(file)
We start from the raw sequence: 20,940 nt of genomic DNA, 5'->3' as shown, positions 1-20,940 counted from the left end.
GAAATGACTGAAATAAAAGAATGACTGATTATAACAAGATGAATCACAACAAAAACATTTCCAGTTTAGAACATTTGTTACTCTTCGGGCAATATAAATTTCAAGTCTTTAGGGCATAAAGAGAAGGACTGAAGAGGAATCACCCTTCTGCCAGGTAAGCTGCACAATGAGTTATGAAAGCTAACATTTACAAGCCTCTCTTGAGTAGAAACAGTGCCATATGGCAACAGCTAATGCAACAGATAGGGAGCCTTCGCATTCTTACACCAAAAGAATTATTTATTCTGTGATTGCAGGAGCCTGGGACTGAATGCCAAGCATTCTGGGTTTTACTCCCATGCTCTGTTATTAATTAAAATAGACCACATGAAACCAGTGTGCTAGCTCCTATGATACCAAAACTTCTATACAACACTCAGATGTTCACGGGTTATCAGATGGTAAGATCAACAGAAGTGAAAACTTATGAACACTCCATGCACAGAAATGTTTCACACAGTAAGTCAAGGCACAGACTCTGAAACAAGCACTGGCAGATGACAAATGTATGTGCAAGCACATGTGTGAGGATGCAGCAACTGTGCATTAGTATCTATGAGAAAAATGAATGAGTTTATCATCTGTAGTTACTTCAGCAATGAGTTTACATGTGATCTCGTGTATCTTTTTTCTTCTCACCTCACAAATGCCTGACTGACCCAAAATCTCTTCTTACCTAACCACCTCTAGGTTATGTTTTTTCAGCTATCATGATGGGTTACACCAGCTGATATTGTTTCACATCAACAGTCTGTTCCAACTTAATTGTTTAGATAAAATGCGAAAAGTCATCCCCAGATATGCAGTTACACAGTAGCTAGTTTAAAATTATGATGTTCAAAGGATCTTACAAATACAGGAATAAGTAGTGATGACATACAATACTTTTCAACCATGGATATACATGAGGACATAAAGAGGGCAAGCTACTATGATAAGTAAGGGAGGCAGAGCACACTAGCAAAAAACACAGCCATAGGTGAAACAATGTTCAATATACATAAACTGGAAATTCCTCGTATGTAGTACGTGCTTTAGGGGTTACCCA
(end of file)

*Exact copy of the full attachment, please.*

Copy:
We start from the raw sequence: 20,940 nt of genomic DNA, 5'->3' as shown, positions 1-20,940 counted from the left end.
GAAATGACTGAAATAAAAGAATGACTGATTATAACAAGATGAATCACAACAAAAACATTTCCAGTTTAGAACATTTGTTACTCTTCGGGCAATATAAATTTCAAGTCTTTAGGGCATAAAGAGAAGGACTGAAGAGGAATCACCCTTCTGCCAGGTAAGCTGCACAATGAGTTATGAAAGCTAACATTTACAAGCCTCTCTTGAGTAGAAACAGTGCCATATGGCAACAGCTAATGCAACAGATAGGGAGCCTTCGCATTCTTACACCAAAAGAATTATTTATTCTGTGATTGCAGGAGCCTGGGACTGAATGCCAAGCATTCTGGGTTTTACTCCCATGCTCTGTTATTAATTAAAATAGACCACATGAAACCAGTGTGCTAGCTCCTATGATACCAAAACTTCTATACAACACTCAGATGTTCACGGGTTATCAGATGGTAAGATCAACAGAAGTGAAAACTTATGAACACTCCATGCACAGAAATGTTTCACACAGTAAGTCAAGGCACAGACTCTGAAACAAGCACTGGCAGATGACAAATGTATGTGCAAGCACATGTGTGAGGATGCAGCAACTGTGCATTAGTATCTATGAGAAAAATGAATGAGTTTATCATCTGTAGTTACTTCAGCAATGAGTTTACATGTGATCTCGTGTATCTTTTTTCTTCTCACCTCACAAATGCCTGACTGACCCAAAATCTCTTCTTACCTAACCACCTCTAGGTTATGTTTTTTCAGCTATCATGATGGGTTACACCAGCTGATATTGTTTCACATCAACAGTCTGTTCCAACTTAATTGTTTAGATAAAATGCGAAAAGTCATCCCCAGATATGCAGTTACACAGTAGCTAGTTTAAAATTATGATGTTCAAAGGATCTTACAAATACAGGAATAAGTAGTGATGACATACAATACTTTTCAACCATGGATATACATGAGGACATAAAGAGGGCAAGCTACTATGATAAGTAAGGGAGGCAGAGCACACTAGCAAAAAACACAGCCATAGGTGAAACAATGTTCAATATACATAAACTGGAAATTCCTCGTATGTAGTACGTGCTTTAGGGGTTACCCA